Weird: The Power of Being an Outsider in an Insider World

Image of Weird: The Power of Being an Outsider in an Insider World
Release Date: 
April 7, 2020
Hachette Go
Reviewed by: 

Atlantic staff writer Olga Khazan tries to do much too much in her well-written, often absorbing work of memoir and reportage, Weird: The Power of Being an Outsider in an Insider World.

Contrary to her claim, Khazan is not weird. Nor are many, if any, of the three dozen unusual individuals she has interviewed. They are all different, by virtue of some combination of appearance, behaviors, or circumstances, or all of the above. Their stories are fascinating. But don’t expect a parade of the ultra-strange. They’re not here.

To clarify, one dictionary at hand suggests a person with 100 metal piercings in his face might be considered weird.

Khazan grew up in a Russian Jewish immigrant family living among evangelical Christians in Midland, Texas. She went to Baptist daycare. Her father looked like Saddam Hussein, she writes. She felt like an outsider. “For much of my life, all I wanted to be was normal.”

Understandably, as a health and science writer, she wondered how others have dealt with—even overcome—similar feelings of exclusion. The others whose stories she tells here include a female NASCAR driver, a male preschool teacher, a transgender mayor, a low-income student sent to an elite boarding school, a liberal sociologist in the Bible Belt, a successful black female lawyer, and the only Muslim girl in a school.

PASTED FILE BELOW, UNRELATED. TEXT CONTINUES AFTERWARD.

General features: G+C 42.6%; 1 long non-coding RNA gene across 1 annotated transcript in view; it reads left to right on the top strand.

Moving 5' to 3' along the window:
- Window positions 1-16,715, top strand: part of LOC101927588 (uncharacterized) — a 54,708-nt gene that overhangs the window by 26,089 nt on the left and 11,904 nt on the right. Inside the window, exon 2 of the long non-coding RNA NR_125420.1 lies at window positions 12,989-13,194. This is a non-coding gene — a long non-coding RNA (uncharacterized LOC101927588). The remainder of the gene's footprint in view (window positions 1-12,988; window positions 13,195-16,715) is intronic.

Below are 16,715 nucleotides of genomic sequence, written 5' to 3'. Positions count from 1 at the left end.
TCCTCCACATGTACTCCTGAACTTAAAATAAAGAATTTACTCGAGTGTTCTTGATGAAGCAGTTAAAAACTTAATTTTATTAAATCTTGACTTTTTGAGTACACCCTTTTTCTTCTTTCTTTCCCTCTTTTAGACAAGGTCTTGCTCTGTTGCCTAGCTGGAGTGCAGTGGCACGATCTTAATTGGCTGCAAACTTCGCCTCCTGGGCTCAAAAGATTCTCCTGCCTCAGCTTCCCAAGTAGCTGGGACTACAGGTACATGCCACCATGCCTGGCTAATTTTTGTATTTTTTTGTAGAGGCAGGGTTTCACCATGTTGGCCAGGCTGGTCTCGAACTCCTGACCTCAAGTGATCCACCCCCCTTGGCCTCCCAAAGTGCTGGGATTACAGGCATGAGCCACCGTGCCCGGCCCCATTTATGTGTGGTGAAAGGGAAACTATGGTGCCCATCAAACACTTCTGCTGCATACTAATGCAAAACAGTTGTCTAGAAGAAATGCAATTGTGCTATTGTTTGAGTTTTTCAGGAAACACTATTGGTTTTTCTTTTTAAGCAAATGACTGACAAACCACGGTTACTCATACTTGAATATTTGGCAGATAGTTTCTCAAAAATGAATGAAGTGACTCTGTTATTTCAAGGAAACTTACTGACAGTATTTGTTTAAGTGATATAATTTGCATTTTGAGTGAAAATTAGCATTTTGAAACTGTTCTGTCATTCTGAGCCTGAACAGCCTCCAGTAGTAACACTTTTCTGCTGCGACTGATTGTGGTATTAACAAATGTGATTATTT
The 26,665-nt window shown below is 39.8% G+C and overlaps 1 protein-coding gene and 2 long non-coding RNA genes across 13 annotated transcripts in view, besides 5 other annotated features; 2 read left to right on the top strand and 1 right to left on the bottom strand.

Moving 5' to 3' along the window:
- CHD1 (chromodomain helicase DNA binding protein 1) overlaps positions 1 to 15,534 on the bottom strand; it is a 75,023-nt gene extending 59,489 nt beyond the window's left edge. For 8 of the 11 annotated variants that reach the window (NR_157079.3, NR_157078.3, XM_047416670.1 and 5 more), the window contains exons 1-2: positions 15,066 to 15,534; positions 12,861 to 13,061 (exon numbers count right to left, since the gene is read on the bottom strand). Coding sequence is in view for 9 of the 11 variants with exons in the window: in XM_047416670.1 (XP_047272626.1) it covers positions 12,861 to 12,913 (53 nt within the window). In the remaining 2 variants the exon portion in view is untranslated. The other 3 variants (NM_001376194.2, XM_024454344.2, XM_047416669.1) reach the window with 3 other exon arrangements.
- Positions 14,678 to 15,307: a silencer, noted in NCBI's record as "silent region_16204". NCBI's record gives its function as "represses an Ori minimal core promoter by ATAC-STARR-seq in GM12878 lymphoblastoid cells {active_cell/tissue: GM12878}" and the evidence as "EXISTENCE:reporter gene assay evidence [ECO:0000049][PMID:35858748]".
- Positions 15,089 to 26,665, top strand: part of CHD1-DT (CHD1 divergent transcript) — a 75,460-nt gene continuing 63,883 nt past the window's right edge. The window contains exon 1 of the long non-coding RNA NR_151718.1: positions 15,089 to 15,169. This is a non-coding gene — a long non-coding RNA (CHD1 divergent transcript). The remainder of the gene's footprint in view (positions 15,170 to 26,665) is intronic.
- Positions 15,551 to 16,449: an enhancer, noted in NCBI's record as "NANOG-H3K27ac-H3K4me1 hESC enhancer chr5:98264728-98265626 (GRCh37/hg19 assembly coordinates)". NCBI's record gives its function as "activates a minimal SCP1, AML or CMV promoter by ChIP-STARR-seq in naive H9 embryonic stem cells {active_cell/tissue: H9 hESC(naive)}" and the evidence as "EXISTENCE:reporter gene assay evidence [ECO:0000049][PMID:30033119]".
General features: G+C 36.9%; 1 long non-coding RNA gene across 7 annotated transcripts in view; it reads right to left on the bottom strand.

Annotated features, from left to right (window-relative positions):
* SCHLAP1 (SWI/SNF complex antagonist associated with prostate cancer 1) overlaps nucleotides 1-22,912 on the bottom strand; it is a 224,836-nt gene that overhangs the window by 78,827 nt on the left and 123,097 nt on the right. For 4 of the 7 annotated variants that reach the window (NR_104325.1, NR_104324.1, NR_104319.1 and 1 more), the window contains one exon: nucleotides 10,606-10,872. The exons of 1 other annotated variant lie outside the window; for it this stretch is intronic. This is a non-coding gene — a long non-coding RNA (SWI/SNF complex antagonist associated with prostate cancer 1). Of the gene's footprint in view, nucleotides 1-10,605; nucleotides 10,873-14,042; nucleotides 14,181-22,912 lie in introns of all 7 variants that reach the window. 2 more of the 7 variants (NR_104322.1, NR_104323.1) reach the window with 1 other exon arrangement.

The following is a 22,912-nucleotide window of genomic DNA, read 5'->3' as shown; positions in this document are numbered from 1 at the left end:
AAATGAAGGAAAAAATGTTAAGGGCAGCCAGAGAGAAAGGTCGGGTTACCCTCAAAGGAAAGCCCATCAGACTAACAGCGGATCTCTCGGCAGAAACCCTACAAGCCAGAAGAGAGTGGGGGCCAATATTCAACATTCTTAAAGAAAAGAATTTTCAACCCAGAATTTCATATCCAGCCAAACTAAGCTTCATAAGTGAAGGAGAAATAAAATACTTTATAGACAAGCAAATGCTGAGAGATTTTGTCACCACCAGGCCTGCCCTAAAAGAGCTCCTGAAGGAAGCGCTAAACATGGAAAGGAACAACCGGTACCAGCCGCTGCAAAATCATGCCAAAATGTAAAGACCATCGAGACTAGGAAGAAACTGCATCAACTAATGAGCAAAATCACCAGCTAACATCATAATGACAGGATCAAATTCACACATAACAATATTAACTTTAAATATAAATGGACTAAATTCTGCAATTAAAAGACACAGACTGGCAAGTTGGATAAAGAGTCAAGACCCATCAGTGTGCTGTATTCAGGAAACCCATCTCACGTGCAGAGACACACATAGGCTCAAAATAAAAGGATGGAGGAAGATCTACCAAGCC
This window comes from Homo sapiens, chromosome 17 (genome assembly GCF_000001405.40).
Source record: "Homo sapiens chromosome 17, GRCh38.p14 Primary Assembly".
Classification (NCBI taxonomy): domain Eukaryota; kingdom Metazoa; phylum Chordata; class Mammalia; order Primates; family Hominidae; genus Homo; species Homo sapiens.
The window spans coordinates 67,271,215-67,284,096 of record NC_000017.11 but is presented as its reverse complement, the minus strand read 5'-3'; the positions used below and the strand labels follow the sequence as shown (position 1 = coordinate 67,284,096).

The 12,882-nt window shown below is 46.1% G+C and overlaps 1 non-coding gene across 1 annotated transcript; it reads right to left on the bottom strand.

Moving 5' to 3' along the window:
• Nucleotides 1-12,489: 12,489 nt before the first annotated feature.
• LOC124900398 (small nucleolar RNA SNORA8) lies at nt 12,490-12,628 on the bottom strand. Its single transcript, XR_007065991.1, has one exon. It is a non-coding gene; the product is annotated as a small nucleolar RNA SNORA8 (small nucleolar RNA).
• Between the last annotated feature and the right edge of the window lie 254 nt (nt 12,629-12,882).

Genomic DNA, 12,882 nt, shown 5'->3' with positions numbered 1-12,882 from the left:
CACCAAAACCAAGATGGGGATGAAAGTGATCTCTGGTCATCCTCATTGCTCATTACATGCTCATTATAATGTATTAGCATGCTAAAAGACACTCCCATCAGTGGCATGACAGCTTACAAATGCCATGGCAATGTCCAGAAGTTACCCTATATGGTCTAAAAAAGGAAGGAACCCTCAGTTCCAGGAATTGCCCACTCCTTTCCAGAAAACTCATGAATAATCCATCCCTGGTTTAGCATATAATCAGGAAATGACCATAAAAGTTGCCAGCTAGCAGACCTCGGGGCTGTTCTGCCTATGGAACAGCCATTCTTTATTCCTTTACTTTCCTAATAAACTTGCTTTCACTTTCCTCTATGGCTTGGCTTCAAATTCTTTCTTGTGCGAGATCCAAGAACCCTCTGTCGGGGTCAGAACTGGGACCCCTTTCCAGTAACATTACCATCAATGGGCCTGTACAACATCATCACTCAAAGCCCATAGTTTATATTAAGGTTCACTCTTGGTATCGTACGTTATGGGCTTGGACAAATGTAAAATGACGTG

These are the people she calls weirdos. She also calls them outsiders, misfits, nonconformists, and marginalized, interchangeably. Vastly different in their differences, she lumps them together under the misleading big tent word “weird.” Her book might better have been titled “Different,” a far less enticing (but more accurate) word than “Weird,” which her editor probably preferred.

“It’s good to be a weirdo,” writes the author. “Being different from other people around you confers hidden advantages that can help you in life and in work.” It also confers a load of woe.

Sure enough, her 30 interviewees overcame feelings of difference—of being lonely, misunderstood, left out—engendered by assumptions about them made by others. They did it by finding inner strength, support, therapy, different living circumstances—in myriad ways that helped them escape the negative impacts of hostility and prejudice.

“We tend to sort people into groups based on their differences,” wrote psychologist Henri Tajfel, an expert quoted by the author. Throughout her book, Khazan draws on many studies to explain why being different matters, and the kinds of behaviors—from social anxiety to imposter syndrome—it can lead to.

As her subtitle suggests, the author believes outsider status bestows the power to overcome issues and make successful life changes. Her selected outsiders were certainly somewhat successful. They “seem like misfits, but . . . for the most part handle it well.” But she offers no general self-help fix that will work for countless others struggling to seem “normal” in all respects. “The kinds of stories you tell yourself matter,” she writes. But how to change those stories?

In the end, Khazan shows that some unusual people are able to overcome their inner feelings of not fitting in. But their hard work varies widely, just like their issues and life situations. It does not lend itself to a single prescription of hope for people facing a huge spectrum of difficult issues.

An interesting account of often painful lives, then, but hardly an occasion for celebrating your inner weirdness.